hand signals used and what to expect. Paul couldn’t do the dive because he dived into the hotel pool and cut his hand on a chipped tile requiring 5 stitches, he also had to get his $7650THB rein burst for the Advanced Open Water Training that he had only just paid for. So it was just down to me and Kyle to do the dive with Jean Michel and Arnold the trainee instructor. We were suited up and went through all our safety checks. I felt a little anxious about the dive and Kyle really starting to feel uneasy about the whole thing. He was thirsty and then had to go to the toilet then he started to take big breaths and he was very very nervous. It made it worse by waiting around so I made the decision to get in the water first so at least I would be more comfortable in the water than out because of the weight of the gear. I jumped in and looked down at the bottom and there were 1000’s of fish swimming below. I felt great about everything and did not really feel nervous again until we started to submerge below
into the black ocean below. Jean Michel gave the A OK to everyone and we all submerged all together, Kyle was so nervous that he submerged below the surface without his regulator in and had his snorkel in instead Kyle had taken one breathe and sucked in a mouthful of ocean before coming up to the surface again coughing and spluttering to put in his regulator in. I submerged into the black deep juggling between deflating my BCD, holding the torch, equalising, looking at my depth gauge, having visual on the other divers and not to mention remembering to breathe properly all at the same time. It was a strange feeling and you learn allot about yourself in a stressful situation like this. We levelled out on the bottom and collected our thoughts for a moment. Once I was on the bottom and rechecked my gauges I started to get more comfortable and my breathing returned to normal. We follow Jean Michel and started to look around at all the hiding fish under rocky shelves and all filtering corals, plants, and animal life that is more prolific at night. We came up to a large sandy patch the size of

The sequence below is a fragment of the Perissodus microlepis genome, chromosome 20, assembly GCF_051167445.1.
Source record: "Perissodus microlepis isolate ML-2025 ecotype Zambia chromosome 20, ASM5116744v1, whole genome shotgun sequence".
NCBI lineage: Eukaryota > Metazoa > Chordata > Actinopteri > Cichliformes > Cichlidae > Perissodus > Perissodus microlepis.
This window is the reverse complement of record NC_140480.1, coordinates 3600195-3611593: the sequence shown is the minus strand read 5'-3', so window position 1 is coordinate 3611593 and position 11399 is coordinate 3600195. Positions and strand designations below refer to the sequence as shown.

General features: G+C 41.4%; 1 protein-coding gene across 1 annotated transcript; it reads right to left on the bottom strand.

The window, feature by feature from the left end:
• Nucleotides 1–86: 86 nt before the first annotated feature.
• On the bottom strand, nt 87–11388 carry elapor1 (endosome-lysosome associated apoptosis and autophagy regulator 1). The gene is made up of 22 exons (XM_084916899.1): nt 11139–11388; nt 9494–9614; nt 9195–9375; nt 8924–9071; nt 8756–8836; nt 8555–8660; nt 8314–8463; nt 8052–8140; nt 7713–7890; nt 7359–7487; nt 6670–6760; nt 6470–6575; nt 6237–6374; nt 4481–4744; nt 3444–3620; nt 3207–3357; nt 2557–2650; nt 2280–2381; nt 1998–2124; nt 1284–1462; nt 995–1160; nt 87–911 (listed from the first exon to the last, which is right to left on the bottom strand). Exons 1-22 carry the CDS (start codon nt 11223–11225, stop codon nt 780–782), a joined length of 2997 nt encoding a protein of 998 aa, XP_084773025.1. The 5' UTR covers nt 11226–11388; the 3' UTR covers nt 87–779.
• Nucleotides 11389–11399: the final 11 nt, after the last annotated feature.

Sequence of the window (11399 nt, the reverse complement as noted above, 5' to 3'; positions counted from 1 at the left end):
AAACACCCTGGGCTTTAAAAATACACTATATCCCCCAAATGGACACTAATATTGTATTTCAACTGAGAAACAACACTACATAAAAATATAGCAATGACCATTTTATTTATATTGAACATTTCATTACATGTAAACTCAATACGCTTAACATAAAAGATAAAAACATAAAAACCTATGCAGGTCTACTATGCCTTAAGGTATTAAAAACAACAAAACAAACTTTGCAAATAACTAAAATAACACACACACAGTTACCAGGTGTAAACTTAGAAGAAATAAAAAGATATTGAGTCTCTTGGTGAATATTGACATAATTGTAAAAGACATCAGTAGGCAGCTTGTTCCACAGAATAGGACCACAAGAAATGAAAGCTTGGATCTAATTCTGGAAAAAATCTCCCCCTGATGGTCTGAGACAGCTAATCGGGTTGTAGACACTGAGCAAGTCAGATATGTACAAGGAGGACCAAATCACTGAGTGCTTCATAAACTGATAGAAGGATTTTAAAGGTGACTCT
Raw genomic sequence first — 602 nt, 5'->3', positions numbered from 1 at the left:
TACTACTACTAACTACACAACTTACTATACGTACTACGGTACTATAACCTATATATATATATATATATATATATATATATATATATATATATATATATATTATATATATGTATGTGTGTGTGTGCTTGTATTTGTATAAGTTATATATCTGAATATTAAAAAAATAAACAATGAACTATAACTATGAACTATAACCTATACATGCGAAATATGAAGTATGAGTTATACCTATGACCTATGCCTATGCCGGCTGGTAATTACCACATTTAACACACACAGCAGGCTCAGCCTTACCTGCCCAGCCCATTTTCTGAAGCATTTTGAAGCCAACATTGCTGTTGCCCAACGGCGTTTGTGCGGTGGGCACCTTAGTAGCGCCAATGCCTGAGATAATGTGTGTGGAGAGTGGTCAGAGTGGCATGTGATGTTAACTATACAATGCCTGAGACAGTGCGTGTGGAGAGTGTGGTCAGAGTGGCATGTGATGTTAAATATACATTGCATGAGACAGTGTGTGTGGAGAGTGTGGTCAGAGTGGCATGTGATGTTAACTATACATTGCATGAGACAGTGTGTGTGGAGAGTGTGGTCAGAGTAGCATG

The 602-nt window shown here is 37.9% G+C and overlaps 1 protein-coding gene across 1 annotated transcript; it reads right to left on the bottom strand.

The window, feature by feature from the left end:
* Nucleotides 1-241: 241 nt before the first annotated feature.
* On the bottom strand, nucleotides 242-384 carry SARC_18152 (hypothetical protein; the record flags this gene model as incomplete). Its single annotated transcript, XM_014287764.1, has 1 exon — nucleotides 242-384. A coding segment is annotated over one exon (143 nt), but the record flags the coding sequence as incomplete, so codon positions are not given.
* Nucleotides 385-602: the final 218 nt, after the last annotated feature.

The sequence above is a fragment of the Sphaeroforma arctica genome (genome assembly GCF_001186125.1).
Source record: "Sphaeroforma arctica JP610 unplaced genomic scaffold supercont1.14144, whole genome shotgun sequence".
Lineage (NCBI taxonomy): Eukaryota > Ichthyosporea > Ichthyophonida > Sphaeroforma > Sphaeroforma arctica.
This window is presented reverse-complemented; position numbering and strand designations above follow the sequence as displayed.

four tennis courts and the strangest site I had ever saw and I only wish I had a video camera that would of caught that moment in time. There were a bunch of divers from the other boats swimming across the sandy bottom around 10-15m away from me. There were probably around 15 divers and with the black ocean all around I saw a single torch beam coming from each diver all going in the same direction, with some of the most farthest divers heading in our direction and meeting up with divers swimming across our path there torch lights cast silhouettes around the divers in my foreground and I witness what I would call a school or pod of divers. It was almost like a herd of migrating dinosaurs slowly moving through the dark cold night and the divers slow unison fin movements made then seem like huge animals in the distances. I’m sure I was the only one that had experienced this feeling as I tried to explain it to the others and they didn’t quite understand what the fuss was about. Maybe it was just one of those personal experiences that only you can ever appreciate.